Olympic Adventure

Whenever I go through old photos, I look for things I’ve learned as a photographer.  Sometimes it’s a little depressing.  It’s hard to say what improvements have come from skill vs luck vs improvement in technology.

However, I found one obvious improvement that can only be attributed to me having learned something–straight horizon lines.

Well, it’s not actually true that only my skill has straightened my horizon lines.  In truth, it wasn’t until I recently upgraded cameras and started using the in-camera electronic level that I can truly claim I had straight horizon lines.  But, setting that aside for a moment, as I look through images taken on my first trip to the Olympic Peninsula, shortly after I’d purchased my trusty old Powershot G3 circa 2003, I realize I didn’t even think about straight horizon lines back then.

So, there you have it. Solid evidence that I have retained one piece of information about how to have better images in 9 years.  I feel much better now.

The trek to the Olympic Peninsula from just North of Seattle seemed somewhat epic.  When you look on a map, Olympic National Park looks like it’s right next to Seattle–like it should take a couple of hours to drive there.  But the first hint that maybe it’s not so straight forward is when you try to get driving directions from Seattle to Olympic National Park–google says, “We could not calculate directions . . .”

Our route may not have been the most direct.  We went North through Deception Pass to Whidbey Island and, from somewhere in the general vicinity, we took a ferry over to Port Angeles on the Northern end of the Olympic Peninsula.  From there, we made our way along the coast down into the park where we visited an ancient lodge and trekked through an even more ancient rain forest.

Oh wait . . . that’s how we got there on our second trip to Olympic National Park.  Sorry.  On our first trip, we went South to Mount St. Helen first and then North to Olympic and then back via Port Angeles and Whidbey Island.  I had things reversed.

If Olympic were in the Northeastern United States and you asked someone for directions, they would tell you, “You cahn’t get theyah from heeah.”

I would love to go back to Olympic for a week.  Both times we went before, we did more of a drive by, taking only a couple of very short hikes.  I would love to do a through hike of many miles in the rain forest.  The number of elk that we saw in just a mile or so of walking in the midst of the deep shadows of giant trees was amazing–it wasn’t the kind of terrain I expected to find elk in.

It’s too bad it’s so difficult to get to–otherwise we would probably go every year as a short side trip from Portland when we’re out visiting my dad.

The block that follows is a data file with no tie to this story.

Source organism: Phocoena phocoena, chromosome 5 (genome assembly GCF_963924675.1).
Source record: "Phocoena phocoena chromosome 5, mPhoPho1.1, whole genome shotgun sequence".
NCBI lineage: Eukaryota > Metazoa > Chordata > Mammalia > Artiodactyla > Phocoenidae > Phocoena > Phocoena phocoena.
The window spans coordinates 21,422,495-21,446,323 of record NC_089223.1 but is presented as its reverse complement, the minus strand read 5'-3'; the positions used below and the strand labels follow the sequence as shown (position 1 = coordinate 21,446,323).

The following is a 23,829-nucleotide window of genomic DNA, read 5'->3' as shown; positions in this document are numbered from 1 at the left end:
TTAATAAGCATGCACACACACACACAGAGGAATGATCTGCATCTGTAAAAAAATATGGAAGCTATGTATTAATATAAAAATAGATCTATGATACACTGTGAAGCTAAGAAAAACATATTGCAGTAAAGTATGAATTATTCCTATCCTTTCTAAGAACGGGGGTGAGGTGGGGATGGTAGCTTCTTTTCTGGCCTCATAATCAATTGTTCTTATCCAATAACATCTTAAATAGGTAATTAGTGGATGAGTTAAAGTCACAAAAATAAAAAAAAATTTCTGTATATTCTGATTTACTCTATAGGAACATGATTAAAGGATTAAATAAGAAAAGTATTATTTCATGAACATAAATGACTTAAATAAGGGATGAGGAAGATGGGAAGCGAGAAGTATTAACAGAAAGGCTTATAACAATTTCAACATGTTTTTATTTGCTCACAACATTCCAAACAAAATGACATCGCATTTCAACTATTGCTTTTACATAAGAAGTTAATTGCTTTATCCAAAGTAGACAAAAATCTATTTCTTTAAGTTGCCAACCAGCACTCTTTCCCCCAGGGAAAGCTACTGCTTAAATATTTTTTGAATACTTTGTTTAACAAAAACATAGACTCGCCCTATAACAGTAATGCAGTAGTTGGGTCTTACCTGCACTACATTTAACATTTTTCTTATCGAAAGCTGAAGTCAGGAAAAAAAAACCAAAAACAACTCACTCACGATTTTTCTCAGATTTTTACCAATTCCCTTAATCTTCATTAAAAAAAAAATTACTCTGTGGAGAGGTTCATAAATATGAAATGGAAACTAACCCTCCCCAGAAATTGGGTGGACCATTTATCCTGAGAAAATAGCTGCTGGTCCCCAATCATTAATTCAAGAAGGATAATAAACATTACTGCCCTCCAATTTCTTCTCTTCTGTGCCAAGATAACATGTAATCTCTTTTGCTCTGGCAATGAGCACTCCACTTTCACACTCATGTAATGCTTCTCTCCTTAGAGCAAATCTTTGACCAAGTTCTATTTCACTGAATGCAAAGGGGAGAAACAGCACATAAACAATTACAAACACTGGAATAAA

Maybe next year.

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7 responses to “Olympic Adventure

  1. You guys are so adventurous!! I can’t even begin to imagine how that would be. Seeing all of these wonderful places with a partner and having pictures to always be able to go back and talk bout the adventure with each other. lol! Anyway, I thought that Sasha was going to get to have a play date yesterday. My friend and neighbor across the street has a beautiful dog, a little smaller than mine. We have for a while now let them get to know each other out side on mutual territory while they were on leashes. Her dog seemed to be the one not sure but Sasha was the one ready to play. Yesterday, when they came and I opened the door I expected a bit of territorial talk between them and then play. But as soon as the dog started to step foot in the door, Sasha attacked and I have never heard her with such viciousnes. I had to drag her into my room and shut the door. So that didin’t work out. I told her she blew it.

    • To tell the truth, I’m always suspicious that my husband enjoys the trip more in the retelling than he did when he was there. 😉

      So sorry Sasha is that territorial! Maybe she can just stick to meeting friends on neutral territory! Too bad, though. 😦

  2. It sounds like a wonderful place to visit. I really think I was born in the wrong part of the states sometimes. There seems to never be enough time to visit places I really want to visit but I guess that is why I want to return to certain destinations.

    I am so glad you found areas of improvement but don’t be too critical. I find when I am overly critical of myself-especially on the technical side-that I do not see all of the beauty I was trying to capture like watching a movie and seeing all of the flaws without experiencing the story–just something I have discovered about myself.

    The photo of Tisen waiting patiently is so precious! I wonder what goes on in his mind.

    • I think a person could spend their whole life within a two-hour driving radius and not run out of places to hike in this part of the country. Not sure if you’re further away than that, but I think about how few trails I’ve actually hiked in Great Smoky National Park, for example. I’ve been there 4 times, but I have never seen the same thing twice–even when I was in the same part of the park.

      That’s wise. It is easy to get caught up in looking for what’s wrong to the point that there’s no more joy in it.

      I wish I knew what Tisen was thinking! Sometimes I think he’s worried he’s not going to come back so he’d better take all he can with him!

  3. Pingback: Olympic National Park « Lake Massawippi Lodge

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